by September 12, 2002 0 comments

What you see of a microprocessor is just the packaging, with the micro- processor and its associated circuits inside. This packaging, among other things, is designed to protect the microprocessor, and acts as its link to the ‘outside world’. We’ll take a detailed look at the packaging technology.

Intel (source: Intel Packaging Handbook) defines a package as “An enclosure for a single element, integrated circuit, or hybrid circuit. It provides hermetic or non-hermetic protection, determines the form factor, and serves as the first-level interconnection externally for the device by means of package terminals.” Sounds impressive? But what does it mean? A package is designed to protect a circuit–in our case, the processor and its associated circuits. The package can be sealed to make it gas-tight (hermetic) or otherwise (non-hermetic). As said earlier, a package acts as the communication medium for the enclosed circuit and also determines the external shape and dimensions of the processor (form factor). But it’s not all that simple either; a package has a lot more to it than a solid plastic case with a few wires (or pins) coming out of it.

Packaging is as important as the 
processor itself 
Keep it up, packaging 
The number of transistors in modern-day products is growing at an explosive rate, making them more and more complex as well as functional. At the same time, they are being shrunk to unimaginable (and in some cases, even invisible) sizes. These advancements would come to naught if the packaging technology were unable to keep pace, because the performance of any communication medium is as good as its weakest link. In other words, while a good packaging design won’t necessarily add something to processor performance, a bad one would certainly rob it of most of its sheen. 
It is important to have an efficient package design as it influences both heat dissipation and the amount of electricity that can flow through a processor. Thus, a lot of effort has been made to keep the packaging technology at pace with the processors and we’ve seen a host of new technologies come up like the OLGA (Organic Land Grid Array) and the PCPGA (Flip Chip Pin Grid Array).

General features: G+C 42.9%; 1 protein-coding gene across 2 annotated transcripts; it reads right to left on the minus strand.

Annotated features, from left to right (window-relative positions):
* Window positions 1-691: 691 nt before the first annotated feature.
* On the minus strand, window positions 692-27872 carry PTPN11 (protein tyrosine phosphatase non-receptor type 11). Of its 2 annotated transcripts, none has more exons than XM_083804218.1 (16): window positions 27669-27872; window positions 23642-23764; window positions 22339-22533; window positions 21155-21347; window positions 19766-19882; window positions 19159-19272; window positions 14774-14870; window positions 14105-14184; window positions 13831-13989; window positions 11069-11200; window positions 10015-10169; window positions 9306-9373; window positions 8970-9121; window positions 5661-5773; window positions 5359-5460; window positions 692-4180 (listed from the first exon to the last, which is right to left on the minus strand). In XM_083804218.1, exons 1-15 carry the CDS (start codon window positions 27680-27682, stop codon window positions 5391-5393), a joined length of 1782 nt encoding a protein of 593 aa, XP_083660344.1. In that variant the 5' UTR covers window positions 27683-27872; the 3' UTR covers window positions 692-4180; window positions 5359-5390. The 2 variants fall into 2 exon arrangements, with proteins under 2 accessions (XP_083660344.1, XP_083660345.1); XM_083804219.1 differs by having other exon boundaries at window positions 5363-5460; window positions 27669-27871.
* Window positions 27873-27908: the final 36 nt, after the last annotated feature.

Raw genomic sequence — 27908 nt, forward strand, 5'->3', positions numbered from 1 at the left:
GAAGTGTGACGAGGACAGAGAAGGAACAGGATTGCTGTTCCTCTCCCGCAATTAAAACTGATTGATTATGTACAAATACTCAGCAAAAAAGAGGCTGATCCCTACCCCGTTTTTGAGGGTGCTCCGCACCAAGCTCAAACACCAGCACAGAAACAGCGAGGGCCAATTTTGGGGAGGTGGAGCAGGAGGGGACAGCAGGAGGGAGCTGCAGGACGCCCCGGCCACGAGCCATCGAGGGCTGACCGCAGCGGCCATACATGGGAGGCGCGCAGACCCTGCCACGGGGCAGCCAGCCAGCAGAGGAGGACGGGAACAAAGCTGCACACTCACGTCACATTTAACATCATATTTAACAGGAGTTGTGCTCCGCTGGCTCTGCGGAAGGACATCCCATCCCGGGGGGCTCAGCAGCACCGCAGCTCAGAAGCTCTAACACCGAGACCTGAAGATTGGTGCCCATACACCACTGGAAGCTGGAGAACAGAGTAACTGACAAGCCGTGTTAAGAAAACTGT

Material change
The most well known packaging type is the PGA (Pin Grid Array). Being among the oldest of packaging technologies, prevalent since the Intel 80386 processor, PGA consists of a flat square with a series of mounting pins sticking out from the bottom. The 386 used a Ceramic Pin Grid Array, which was nothing but a PGA design with a ceramic packaging. This was the simplest of package designs but not without its share of problems, notably the ones faced while inserting or removing the processor. 

As processors become more complex, the number of pins on them also grew. Due to this the regular PGA packaging made it difficult to insert them into a slot without the risk of bending a few pins. Keeping this in mind, motherboard manufacturers came up with a newer ‘Low Insertion Force’ socket design that had less tight holes without affecting the contact points, and eventually the ‘Zero Insertion Force’ design, prevalent even today. It consists of an arm, which when snapped into place, holds the processor at its position. This has allowed the holes to be much looser and made the task of removing/adding a processor easier than ever before.